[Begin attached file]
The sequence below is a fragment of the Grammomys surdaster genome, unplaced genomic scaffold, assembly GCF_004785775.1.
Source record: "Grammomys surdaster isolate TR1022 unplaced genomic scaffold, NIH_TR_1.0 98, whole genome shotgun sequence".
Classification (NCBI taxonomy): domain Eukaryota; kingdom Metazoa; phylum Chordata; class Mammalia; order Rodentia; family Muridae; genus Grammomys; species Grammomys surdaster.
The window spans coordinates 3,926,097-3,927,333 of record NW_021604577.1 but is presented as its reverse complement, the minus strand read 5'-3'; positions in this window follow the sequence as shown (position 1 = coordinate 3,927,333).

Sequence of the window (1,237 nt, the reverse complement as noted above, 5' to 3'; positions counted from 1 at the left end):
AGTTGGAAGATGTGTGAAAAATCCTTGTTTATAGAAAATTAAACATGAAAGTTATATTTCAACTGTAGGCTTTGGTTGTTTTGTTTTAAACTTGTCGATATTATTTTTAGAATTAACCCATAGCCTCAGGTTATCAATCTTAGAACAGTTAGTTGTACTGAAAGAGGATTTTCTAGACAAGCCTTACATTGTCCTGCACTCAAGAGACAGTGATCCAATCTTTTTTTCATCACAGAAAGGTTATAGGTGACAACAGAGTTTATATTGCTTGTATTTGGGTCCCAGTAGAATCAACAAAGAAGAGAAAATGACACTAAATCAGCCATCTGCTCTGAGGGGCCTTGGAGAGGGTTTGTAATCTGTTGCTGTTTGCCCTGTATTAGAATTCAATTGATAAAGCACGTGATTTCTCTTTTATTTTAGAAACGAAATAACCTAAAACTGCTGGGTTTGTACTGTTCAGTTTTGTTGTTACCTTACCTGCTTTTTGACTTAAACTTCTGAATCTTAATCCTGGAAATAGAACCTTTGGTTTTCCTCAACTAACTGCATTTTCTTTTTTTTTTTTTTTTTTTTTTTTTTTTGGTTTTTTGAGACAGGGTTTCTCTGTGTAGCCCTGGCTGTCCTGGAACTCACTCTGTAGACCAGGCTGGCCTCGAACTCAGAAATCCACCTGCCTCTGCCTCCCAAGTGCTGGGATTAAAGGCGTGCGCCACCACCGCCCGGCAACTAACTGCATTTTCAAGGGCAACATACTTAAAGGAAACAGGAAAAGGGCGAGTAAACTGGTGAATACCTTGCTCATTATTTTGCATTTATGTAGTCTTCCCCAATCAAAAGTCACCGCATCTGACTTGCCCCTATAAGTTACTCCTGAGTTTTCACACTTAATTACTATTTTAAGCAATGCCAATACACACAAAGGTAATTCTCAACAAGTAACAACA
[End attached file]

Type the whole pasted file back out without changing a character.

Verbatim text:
The sequence below is a fragment of the Grammomys surdaster genome, unplaced genomic scaffold, assembly GCF_004785775.1.
Source record: "Grammomys surdaster isolate TR1022 unplaced genomic scaffold, NIH_TR_1.0 98, whole genome shotgun sequence".
Classification (NCBI taxonomy): domain Eukaryota; kingdom Metazoa; phylum Chordata; class Mammalia; order Rodentia; family Muridae; genus Grammomys; species Grammomys surdaster.
The window spans coordinates 3,926,097-3,927,333 of record NW_021604577.1 but is presented as its reverse complement, the minus strand read 5'-3'; positions in this window follow the sequence as shown (position 1 = coordinate 3,927,333).

Sequence of the window (1,237 nt, the reverse complement as noted above, 5' to 3'; positions counted from 1 at the left end):
AGTTGGAAGATGTGTGAAAAATCCTTGTTTATAGAAAATTAAACATGAAAGTTATATTTCAACTGTAGGCTTTGGTTGTTTTGTTTTAAACTTGTCGATATTATTTTTAGAATTAACCCATAGCCTCAGGTTATCAATCTTAGAACAGTTAGTTGTACTGAAAGAGGATTTTCTAGACAAGCCTTACATTGTCCTGCACTCAAGAGACAGTGATCCAATCTTTTTTTCATCACAGAAAGGTTATAGGTGACAACAGAGTTTATATTGCTTGTATTTGGGTCCCAGTAGAATCAACAAAGAAGAGAAAATGACACTAAATCAGCCATCTGCTCTGAGGGGCCTTGGAGAGGGTTTGTAATCTGTTGCTGTTTGCCCTGTATTAGAATTCAATTGATAAAGCACGTGATTTCTCTTTTATTTTAGAAACGAAATAACCTAAAACTGCTGGGTTTGTACTGTTCAGTTTTGTTGTTACCTTACCTGCTTTTTGACTTAAACTTCTGAATCTTAATCCTGGAAATAGAACCTTTGGTTTTCCTCAACTAACTGCATTTTCTTTTTTTTTTTTTTTTTTTTTTTTTTTTGGTTTTTTGAGACAGGGTTTCTCTGTGTAGCCCTGGCTGTCCTGGAACTCACTCTGTAGACCAGGCTGGCCTCGAACTCAGAAATCCACCTGCCTCTGCCTCCCAAGTGCTGGGATTAAAGGCGTGCGCCACCACCGCCCGGCAACTAACTGCATTTTCAAGGGCAACATACTTAAAGGAAACAGGAAAAGGGCGAGTAAACTGGTGAATACCTTGCTCATTATTTTGCATTTATGTAGTCTTCCCCAATCAAAAGTCACCGCATCTGACTTGCCCCTATAAGTTACTCCTGAGTTTTCACACTTAATTACTATTTTAAGCAATGCCAATACACACAAAGGTAATTCTCAACAAGTAACAACA